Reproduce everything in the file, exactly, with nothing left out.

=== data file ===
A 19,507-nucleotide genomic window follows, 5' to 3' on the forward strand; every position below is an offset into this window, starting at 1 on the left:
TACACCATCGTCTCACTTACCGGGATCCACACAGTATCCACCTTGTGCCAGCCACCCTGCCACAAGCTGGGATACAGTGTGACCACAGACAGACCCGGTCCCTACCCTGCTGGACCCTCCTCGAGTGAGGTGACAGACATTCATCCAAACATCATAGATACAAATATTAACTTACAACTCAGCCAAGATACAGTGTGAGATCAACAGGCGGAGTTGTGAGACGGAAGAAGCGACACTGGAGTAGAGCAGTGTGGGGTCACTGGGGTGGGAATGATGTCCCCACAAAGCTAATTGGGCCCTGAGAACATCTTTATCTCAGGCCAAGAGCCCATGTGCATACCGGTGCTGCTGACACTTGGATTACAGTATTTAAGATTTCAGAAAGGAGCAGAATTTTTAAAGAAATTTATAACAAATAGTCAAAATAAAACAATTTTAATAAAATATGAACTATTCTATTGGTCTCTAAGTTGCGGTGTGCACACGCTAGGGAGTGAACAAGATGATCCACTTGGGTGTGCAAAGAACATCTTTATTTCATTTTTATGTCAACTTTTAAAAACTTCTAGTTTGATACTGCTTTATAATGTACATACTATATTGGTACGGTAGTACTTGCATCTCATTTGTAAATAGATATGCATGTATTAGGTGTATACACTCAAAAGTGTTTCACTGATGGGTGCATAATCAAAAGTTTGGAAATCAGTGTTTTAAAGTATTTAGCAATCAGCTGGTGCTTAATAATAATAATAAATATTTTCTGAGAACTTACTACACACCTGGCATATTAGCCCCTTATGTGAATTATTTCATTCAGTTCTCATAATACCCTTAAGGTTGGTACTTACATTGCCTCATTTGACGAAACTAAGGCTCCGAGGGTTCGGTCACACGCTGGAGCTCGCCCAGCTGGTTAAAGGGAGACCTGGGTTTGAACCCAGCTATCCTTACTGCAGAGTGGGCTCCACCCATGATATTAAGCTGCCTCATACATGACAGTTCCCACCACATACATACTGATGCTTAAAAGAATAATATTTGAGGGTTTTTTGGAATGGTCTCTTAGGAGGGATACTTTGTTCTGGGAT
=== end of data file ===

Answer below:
A 19,507-nucleotide genomic window follows, 5' to 3' on the forward strand; every position below is an offset into this window, starting at 1 on the left:
TACACCATCGTCTCACTTACCGGGATCCACACAGTATCCACCTTGTGCCAGCCACCCTGCCACAAGCTGGGATACAGTGTGACCACAGACAGACCCGGTCCCTACCCTGCTGGACCCTCCTCGAGTGAGGTGACAGACATTCATCCAAACATCATAGATACAAATATTAACTTACAACTCAGCCAAGATACAGTGTGAGATCAACAGGCGGAGTTGTGAGACGGAAGAAGCGACACTGGAGTAGAGCAGTGTGGGGTCACTGGGGTGGGAATGATGTCCCCACAAAGCTAATTGGGCCCTGAGAACATCTTTATCTCAGGCCAAGAGCCCATGTGCATACCGGTGCTGCTGACACTTGGATTACAGTATTTAAGATTTCAGAAAGGAGCAGAATTTTTAAAGAAATTTATAACAAATAGTCAAAATAAAACAATTTTAATAAAATATGAACTATTCTATTGGTCTCTAAGTTGCGGTGTGCACACGCTAGGGAGTGAACAAGATGATCCACTTGGGTGTGCAAAGAACATCTTTATTTCATTTTTATGTCAACTTTTAAAAACTTCTAGTTTGATACTGCTTTATAATGTACATACTATATTGGTACGGTAGTACTTGCATCTCATTTGTAAATAGATATGCATGTATTAGGTGTATACACTCAAAAGTGTTTCACTGATGGGTGCATAATCAAAAGTTTGGAAATCAGTGTTTTAAAGTATTTAGCAATCAGCTGGTGCTTAATAATAATAATAAATATTTTCTGAGAACTTACTACACACCTGGCATATTAGCCCCTTATGTGAATTATTTCATTCAGTTCTCATAATACCCTTAAGGTTGGTACTTACATTGCCTCATTTGACGAAACTAAGGCTCCGAGGGTTCGGTCACACGCTGGAGCTCGCCCAGCTGGTTAAAGGGAGACCTGGGTTTGAACCCAGCTATCCTTACTGCAGAGTGGGCTCCACCCATGATATTAAGCTGCCTCATACATGACAGTTCCCACCACATACATACTGATGCTTAAAAGAATAATATTTGAGGGTTTTTTGGAATGGTCTCTTAGGAGGGATACTTTGTTCTGGGAT